There seems to be some equivocation here between two motivations for studying corrigibility.
As far as I can tell, there are two obvious routes to solving the "switch problem:"
- Have a principled treatment of normative uncertainty + indirect normativity that yields the desired behavior with respect to reflective consistency (and VOI)
- Adopt the instrumental preferences of users over possible shutdown / self-modification / etc.
It looks like both of these will probably work if we are able to solve the rest of the AI control problem.
With this in mind, I thought the motivation for studying corrigibility was the intuition that it should follow from some kind of intellectual humility, which we don't yet understand or have any model of. This seems pretty sensible to me. It's also explicit in the Arbital page on [ corrigibility ].
But utility indifference doesn't seem to address this motivation at all, no matter how well it works out. Instead it is aimed at resolving some of the symptoms of the underlying issue. So talking about it as an approach to corrigibility (and indeed one of the only concrete approaches) seems to undermine the offered motivation for corrigibility, and to presuppose that the more natural approaches to the "switch problem" don't work. This at least requires some kind of explanation.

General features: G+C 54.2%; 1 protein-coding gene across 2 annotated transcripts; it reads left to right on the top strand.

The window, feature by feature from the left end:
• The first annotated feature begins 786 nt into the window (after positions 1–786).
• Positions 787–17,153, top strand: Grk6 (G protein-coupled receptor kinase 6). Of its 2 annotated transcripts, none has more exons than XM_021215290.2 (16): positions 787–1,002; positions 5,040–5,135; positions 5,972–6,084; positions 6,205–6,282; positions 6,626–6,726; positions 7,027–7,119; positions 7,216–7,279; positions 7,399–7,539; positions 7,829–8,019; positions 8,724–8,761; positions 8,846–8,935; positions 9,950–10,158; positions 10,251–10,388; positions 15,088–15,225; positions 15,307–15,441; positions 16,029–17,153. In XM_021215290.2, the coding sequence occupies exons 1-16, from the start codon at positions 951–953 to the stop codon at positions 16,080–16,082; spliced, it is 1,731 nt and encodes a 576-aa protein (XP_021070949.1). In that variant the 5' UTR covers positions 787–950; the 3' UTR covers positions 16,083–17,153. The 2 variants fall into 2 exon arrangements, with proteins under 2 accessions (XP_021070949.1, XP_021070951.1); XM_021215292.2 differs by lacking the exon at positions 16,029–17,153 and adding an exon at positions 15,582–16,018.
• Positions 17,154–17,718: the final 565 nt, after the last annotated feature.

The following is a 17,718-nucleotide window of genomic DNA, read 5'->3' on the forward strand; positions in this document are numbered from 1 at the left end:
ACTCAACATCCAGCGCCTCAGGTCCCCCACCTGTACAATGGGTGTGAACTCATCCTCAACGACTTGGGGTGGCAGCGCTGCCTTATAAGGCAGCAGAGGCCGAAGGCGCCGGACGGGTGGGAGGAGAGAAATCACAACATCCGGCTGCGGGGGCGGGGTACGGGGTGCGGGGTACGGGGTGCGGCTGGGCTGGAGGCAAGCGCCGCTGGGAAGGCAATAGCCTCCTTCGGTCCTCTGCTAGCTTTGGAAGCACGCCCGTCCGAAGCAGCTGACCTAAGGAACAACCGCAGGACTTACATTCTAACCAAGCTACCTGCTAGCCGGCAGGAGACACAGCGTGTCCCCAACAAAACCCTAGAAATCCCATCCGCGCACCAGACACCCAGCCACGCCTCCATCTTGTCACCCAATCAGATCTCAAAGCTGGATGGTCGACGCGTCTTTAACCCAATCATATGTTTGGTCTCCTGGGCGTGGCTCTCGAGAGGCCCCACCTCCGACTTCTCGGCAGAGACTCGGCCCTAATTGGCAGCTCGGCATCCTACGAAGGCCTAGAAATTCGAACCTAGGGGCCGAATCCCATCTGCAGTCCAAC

I think this may be practically relevant because many mainstream AI researchers might be very sympathetic to work on corrigibility if they understood the problem (and would be much open to the intellectual humility angle).